Miriam Moffatt is Professor of Respiratory Genetics at the National Heart and Lung Institute, Imperial College London. Professor Moffatt obtained her BSc Honours Degree in Microbiology from the University of Reading in 1988.
She attained her D.Phil. from the University of Oxford on the Genetics of Asthma in 1994, winning a Junior Research Fellowship at Green College Oxford during her doctoral research (currently is a College Senior Visiting Research Fellow). She subsequently became a Research Lecturer and then Reader in Genetics at the University.
In 2005 Professor Moffatt and Professor Bill Cookson moved their joint research team to the National Heart and Lung Institute at Imperial College London. Professor Moffatt was awarded a Personal Chair in Respiratory Genetics in 2008.
Miriam Moffatt’s first research endeavours focussed on discovery of the genetic predisposition to asthma and atopic dermatitis. She and Cookson have been international leaders in the field, moving from candidate gene and positional cloning approaches to genome wide association studies (GWAS), expression quantitative trait mapping, and epigenome-wide association studies (EWAS). These landmark investigations resulted in publications in leading journals (e.g. Nature 448 (7152), 470-473; Nature Genetics 39 (10), 1202-1207; New England Journal of Medicine 363 (13), 1211-1221).
Professor Moffatt’s original GWAS study of 1,000 cases of childhood asthma and 1,000 controls identified the ORMDL3 locus on chromosome 17q21 as a major susceptibility gene. This locus is now recognised to be the strongest and most consistent genetic association to childhood asthma and has a central role in susceptibility to viral-induced asthma exacerbations. In 2010 she and Cookson coordinated the GABRIEL GWAS for asthma that involved 26,000 in 17 countries, and identified the other major genetic variants regulating asthma risk. Several of these are now the target for asthma therapies.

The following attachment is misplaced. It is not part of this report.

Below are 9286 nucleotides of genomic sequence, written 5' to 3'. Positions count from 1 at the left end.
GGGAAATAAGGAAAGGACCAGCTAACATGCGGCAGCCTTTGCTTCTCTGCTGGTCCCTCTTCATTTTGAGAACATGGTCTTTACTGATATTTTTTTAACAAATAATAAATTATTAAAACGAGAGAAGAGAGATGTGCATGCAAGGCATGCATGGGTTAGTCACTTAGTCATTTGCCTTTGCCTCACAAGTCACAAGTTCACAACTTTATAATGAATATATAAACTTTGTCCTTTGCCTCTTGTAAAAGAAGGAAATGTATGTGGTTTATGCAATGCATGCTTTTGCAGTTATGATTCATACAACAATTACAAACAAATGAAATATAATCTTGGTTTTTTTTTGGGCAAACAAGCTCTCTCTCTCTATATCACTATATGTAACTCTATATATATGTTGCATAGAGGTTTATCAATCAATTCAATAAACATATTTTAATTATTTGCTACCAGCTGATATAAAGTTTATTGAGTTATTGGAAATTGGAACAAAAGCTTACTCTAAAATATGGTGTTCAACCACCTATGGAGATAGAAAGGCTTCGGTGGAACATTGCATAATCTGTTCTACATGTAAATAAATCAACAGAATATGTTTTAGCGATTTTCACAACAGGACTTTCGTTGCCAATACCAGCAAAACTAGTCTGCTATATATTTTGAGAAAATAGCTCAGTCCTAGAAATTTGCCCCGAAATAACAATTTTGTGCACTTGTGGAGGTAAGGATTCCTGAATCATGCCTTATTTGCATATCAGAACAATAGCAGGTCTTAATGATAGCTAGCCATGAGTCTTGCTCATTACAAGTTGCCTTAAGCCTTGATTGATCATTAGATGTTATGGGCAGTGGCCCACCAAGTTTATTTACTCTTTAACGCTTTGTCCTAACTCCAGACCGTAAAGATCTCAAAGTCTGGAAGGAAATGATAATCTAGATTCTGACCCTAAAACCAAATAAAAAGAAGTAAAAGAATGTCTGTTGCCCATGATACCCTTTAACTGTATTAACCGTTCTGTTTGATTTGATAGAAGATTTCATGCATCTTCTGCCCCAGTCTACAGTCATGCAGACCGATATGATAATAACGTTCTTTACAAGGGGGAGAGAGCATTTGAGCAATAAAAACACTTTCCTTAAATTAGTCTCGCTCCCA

As a result of these studies Professors Moffatt and Cookson were the first recipients of a Joint Wellcome Trust Senior Investigator Award (Wellcome Trust News Issue 70 Spring 2012).
Following their recognition that products of asthma genes are concentrated in the airway mucosa, and the extensive evidence that rich microbial environments protect against asthma, Moffatt and Cookson and their group were the first to show that the normal healthy airways contain commensal bacterial communities (the microbiome) that are altered in asthma and chronic obstructive pulmonary disease (COPD).
Before this work (PloS one 5 (1), e8578) the lungs were considered to be sterile. As a result of this initial study, the group has had the opportunity to collaborate across Imperial College and internationally to characterize in increasing detail the airway microbiome of the normal healthy lung as well as that seen in major respiratory diseases including asthma, COPD, bronchiectasis, cystic fibrosis, NTM and idiopathic pulmonary fibrosis.
Prof. Moffatt has, working closely with clinical collaborators, also built a research base for the early diagnosis of thoracic cancers (lung cancer and pleural mesothelioma). Recent studies have shown that men with lung cancers do worse than women because their tumours lose the Y chromosome (Sci Rep 11, 12453 (2021), and that common genetic variants alter the immune response to mesothelioma (Sci Rep. 2021 Sep 27;11(1):19138).
Miriam Moffatt is a Principal Investigator in the Asthma UK Centre in Allergic Mechanisms of Asthma and was one of the founding Directors of the College’s Microbiome Network https://www.imperial.ac.uk/microbiome-network.
Prof. Moffatt has always been keenly interested in the mentorship and support of early-career scientists. Whilst a Junior Research Fellow at Green College Oxford she initiated a postgraduate research network that continues to the present day. She takes great pride in the achievements of the 40 postgraduate students (either basic scientists or Clinical Research Fellows), she has successfully supervised so far in her career. Consequently, she was delighted to be awarded the Imperial College President’s Medal for Outstanding Contribution to Research Supervision Excellence in 2014. She is currently a Departmental Postdoc and Fellows Development Centre Champion as well as Institute Lead for Postdocs and Fellows at the NHLI and is passionate about the support of Early Career Researchers. She also sits on various departmental committees including Executive, EDI, and HDRC.